(Before It's News)
Samaiyah Sharron Armistead, who currently resides in Las Vegas, Nevada, pleaded guilty today in the U.S. District Court for the District of Maryland to one count of conspiracy to commit money laundering, the Department of Justice announced. The money laundering was part of an international lottery fraud scheme involving co-conspirators in Florida and Jamaica.
As part of her guilty plea, Armistead agreed that had the case gone to trial, the United States would have proved beyond a reasonable doubt that in February 2014, she received $7,500 in cash at the direction of a co-conspirator and then deposited most of that money into two bank accounts controlled by the co-conspirator. In addition, Armistead received $32,500 in cash on April 22, 2014, at a pickup point in Berlin, Maryland, where she was scheduled to meet a victim of a lottery scheme. Instead, Armistead was arrested by police at the pickup point after being handed the money by an undercover officer.
“The Justice Department is committed to combatting international lottery fraud schemes,” said Principal Deputy Assistant Attorney General Benjamin C. Mizer, head of the Justice Department’s Civil Division. “Conspiring to launder money is a serious crime because it hides other criminal activity and its success encourages fraudsters to continue their schemes. The Justice Department will continue to prosecute those who seek to conceal criminal activity through money laundering.”
An information charging Armistead with conspiracy to commit money laundering was filed on Sept. 7. According to the charging document, Armistead agreed with other persons to knowingly conduct a financial transaction that involved the proceeds of unlawful activity, knowing that the property involved in the transaction represented the proceeds of some form of unlawful activity and knowing that the transaction was designed to conceal and disguise the nature, location, source, ownership and control of the proceeds of the unlawful activity. The government was not required to prove that Armistead knew the details of the fraud, but the government did need to establish that Armistead believed the money was connected to an illegal activity.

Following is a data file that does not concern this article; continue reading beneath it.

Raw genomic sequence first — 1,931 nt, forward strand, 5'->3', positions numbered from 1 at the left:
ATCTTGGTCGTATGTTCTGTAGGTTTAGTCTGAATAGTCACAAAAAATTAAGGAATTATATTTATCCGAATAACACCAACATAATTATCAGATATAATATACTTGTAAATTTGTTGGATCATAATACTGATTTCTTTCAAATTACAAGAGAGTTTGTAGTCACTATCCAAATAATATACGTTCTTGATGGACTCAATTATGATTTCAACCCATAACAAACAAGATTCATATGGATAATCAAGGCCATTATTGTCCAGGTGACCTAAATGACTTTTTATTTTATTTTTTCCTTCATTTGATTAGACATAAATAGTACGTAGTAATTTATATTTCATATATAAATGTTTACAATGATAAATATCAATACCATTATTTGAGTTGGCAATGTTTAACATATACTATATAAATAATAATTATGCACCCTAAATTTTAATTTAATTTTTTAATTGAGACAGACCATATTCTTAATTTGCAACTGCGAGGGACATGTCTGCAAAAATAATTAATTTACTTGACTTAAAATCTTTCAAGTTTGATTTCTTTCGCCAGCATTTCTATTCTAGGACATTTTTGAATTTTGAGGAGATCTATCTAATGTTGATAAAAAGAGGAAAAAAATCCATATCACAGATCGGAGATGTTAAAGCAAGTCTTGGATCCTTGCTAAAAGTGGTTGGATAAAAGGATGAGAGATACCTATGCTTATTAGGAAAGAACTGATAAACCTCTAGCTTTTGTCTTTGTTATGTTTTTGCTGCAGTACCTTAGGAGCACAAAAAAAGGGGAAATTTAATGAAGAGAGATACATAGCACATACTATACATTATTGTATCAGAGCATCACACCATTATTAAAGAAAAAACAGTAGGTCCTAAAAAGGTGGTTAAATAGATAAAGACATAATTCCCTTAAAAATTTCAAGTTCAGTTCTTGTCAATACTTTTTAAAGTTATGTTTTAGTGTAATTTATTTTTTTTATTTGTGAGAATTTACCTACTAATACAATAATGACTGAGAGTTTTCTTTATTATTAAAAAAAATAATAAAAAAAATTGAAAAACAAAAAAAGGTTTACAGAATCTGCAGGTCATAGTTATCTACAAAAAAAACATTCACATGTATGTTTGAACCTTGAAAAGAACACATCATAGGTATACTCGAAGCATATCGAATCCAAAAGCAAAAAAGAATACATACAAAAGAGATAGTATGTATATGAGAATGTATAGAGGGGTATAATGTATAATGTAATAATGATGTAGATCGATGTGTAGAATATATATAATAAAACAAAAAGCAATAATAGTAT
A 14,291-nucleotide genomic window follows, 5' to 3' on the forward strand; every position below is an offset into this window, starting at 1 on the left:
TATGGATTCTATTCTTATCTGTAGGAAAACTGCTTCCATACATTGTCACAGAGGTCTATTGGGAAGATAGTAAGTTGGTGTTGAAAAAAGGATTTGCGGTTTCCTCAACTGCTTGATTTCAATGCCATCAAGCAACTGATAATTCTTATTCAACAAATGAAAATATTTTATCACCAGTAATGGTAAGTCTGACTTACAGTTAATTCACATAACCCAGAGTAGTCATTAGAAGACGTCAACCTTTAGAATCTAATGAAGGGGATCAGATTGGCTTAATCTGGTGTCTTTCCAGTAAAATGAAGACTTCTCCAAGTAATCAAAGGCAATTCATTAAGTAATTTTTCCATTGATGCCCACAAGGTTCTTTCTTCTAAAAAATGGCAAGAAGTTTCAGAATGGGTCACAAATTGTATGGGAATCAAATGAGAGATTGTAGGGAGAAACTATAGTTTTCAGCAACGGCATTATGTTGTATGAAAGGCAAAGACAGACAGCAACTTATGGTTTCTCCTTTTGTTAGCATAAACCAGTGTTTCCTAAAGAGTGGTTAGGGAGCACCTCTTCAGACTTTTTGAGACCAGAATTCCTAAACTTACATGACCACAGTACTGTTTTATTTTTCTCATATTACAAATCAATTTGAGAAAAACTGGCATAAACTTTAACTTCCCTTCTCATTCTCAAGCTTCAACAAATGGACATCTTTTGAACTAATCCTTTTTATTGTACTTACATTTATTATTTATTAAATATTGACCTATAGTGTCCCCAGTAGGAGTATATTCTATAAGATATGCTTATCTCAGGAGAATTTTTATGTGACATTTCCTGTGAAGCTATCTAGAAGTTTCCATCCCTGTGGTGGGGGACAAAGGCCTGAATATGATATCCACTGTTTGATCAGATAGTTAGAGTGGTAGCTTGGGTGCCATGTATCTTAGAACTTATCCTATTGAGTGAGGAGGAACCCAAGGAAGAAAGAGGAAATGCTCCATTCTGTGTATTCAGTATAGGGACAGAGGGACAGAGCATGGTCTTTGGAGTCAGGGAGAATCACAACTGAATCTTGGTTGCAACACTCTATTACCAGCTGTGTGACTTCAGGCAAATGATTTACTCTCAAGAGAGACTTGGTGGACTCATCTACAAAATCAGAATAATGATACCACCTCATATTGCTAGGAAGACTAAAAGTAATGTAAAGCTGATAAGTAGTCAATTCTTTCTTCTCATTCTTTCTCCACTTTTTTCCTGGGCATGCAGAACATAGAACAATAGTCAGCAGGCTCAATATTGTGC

In this case, the money was proceeds of a fraudulent lottery fraud scheme, involving a co-conspirator in the United States and another in Jamaica. As part of the scheme, a victim was falsely told that she had won a multi-million dollar lottery prize. To collect the prize, the victim was fraudulently instructed to pay taxes and other up-front fees. The victim then sent money to various individuals, including the $40,000 that Armistead ultimately received.
“The US Postal Inspection Service is dedicated as part of it mission to ensure that these types of predatory schemes are investigated aggressively,” said U.S. Postal Inspector in Charge Antonio J. Gomez of the Miami Division. “It is imperative that we continue to work with our partners to protect those vulnerable individuals in our society who fall prey to these schemes so that the U.S. mail isn't used in furtherance of them.”
“This investigation is another example of the importance of state, federal and local law enforcement coordination to identify and dismantle a complex and cross-border criminal enterprise,” said Maryland State Police Superintendent Colonel William Pallozzi. “The dedicated efforts of troopers, federal agents and prosecutors, deputies, and local police officers ended an illegal operation.”
Armistead faces a statutory maximum sentence of 20 years in prison and a fine of $500,000 when she is sentenced on Dec. 22 at 2 p.m.
This prosecution is part of the Department of Justice’s effort to work with federal and local law enforcement to combat fraudulent lottery schemes in Jamaica that prey on American citizens. According to the U.S. Postal Inspection Service, Americans have lost tens of millions of dollars to fraudulent foreign lotteries.
Principal Deputy Assistant Attorney General Mizer and U.S. Attorney Rod J. Rosenstein for the District of Maryland commended the investigation by the U.S. Postal Inspection Service, the U.S. Department of Homeland Security and the Maryland State Police. The case was prosecuted by Trial Attorney David A. Frank and Counsel Melanie Singh of the Civil Division’s Consumer Protection Branch and Assistant U.S. Attorney Evan T. Shea.